Explode Those Noses

Last Night at The Crippled Bee conversation turned, with all the style and swerve of a wind-scything swallow, to the subject of ‘sensory reading’.

Let me expand. You will have heard, no doubt, of the latest Scandinavian musical sensation: The Stockholm based Nose Explosion Project – a forty-nine piece brass ensemble whose main aim is (and I quote) ‘to make the noses of our audience explode’. As you’d expect, blaring, blasting and altogether bludgeoning trumpets, tubas and trombones are very much the order of all their raucous concerts, which are, I am told, both well attended and received. As it stands, however, not a single nose has exploded.

I wonder whether the violent melodies of the Nose Explosion Project (or NEP, for those in the nose) are quite to my discerning (i.e. somewhat traditional) musical tastes. Probably not. I am, nonetheless, a cautious admirer of their ambitions. Indeed, I rather wish that contemporary writers would take heed of this fantastic troop – or their ideas, at least. Too many present-day scribblers settle for the smallest sensory reaction from their readers. They want people to ‘like’ their books! To laugh, perhaps, or smile. To shed a solitary tear. To shiver.  To frown. Otters above! Is that all?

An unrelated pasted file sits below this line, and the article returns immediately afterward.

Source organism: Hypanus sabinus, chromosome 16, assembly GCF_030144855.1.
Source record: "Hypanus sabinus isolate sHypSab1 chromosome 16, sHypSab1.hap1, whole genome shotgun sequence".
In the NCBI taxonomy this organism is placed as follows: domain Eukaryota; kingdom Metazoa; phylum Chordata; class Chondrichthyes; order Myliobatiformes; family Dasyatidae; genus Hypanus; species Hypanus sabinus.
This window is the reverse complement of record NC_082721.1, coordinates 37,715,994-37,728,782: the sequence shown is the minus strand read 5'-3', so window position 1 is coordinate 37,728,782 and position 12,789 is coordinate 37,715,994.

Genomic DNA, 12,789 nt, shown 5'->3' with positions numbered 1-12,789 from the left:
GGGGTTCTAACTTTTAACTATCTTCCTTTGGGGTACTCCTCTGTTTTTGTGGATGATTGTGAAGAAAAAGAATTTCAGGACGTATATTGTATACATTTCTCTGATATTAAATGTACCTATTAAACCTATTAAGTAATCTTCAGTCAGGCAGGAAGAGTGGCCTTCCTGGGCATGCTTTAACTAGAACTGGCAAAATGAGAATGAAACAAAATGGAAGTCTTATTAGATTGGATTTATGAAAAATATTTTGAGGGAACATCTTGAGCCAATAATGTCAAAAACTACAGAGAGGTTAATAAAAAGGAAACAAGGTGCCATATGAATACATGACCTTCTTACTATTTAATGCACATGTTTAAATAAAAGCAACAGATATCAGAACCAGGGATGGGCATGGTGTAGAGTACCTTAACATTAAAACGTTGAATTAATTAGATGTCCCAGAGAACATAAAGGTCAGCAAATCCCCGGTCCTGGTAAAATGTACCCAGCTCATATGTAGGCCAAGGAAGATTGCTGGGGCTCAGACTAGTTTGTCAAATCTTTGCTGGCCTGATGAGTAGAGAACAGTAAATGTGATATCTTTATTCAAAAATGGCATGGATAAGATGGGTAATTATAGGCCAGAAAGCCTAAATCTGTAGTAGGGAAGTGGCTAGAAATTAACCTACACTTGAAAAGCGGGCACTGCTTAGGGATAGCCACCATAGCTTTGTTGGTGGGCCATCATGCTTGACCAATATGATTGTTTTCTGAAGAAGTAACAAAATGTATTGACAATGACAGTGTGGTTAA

There are, of course, notable exceptions. Think of Hoçe, for instance, of whom it was written: ‘rarely does a reviewer resort to issuing a public health warning, but on this occasion I feel it is an absolute necessity: if you are to read this book with the same level of serious intensity with which it was written, you will almost certainly die’ (see here). Or Pyetr Turgidovsky, who starts every sentence with the hope that ‘it may bring vomit to the mouth of my readers’. There are also positive reactions. Ciambhal O’Droningham, for instance, has remarked how, like the best erotic writers, he expects his readers to feel no less than ‘constant, knee-shaking arousal’ from the majority of his sentences – ‘and preferably more’.

These writers aim high – and I thank them for it. Others, however, need to step up to the sensory plate: to think seriously about chasing a much wider range of readerly responses. Think closely about all the possible physical reactions. How marvellous would it be to write a paragraph that gave every reader an itchy ear, a strange pain in the knee and/or eight tingling fingers? Better still, how about beating the NEP at their own game? I look forward to hearing about the first contemporary european writer to make a reader’s nose explode.


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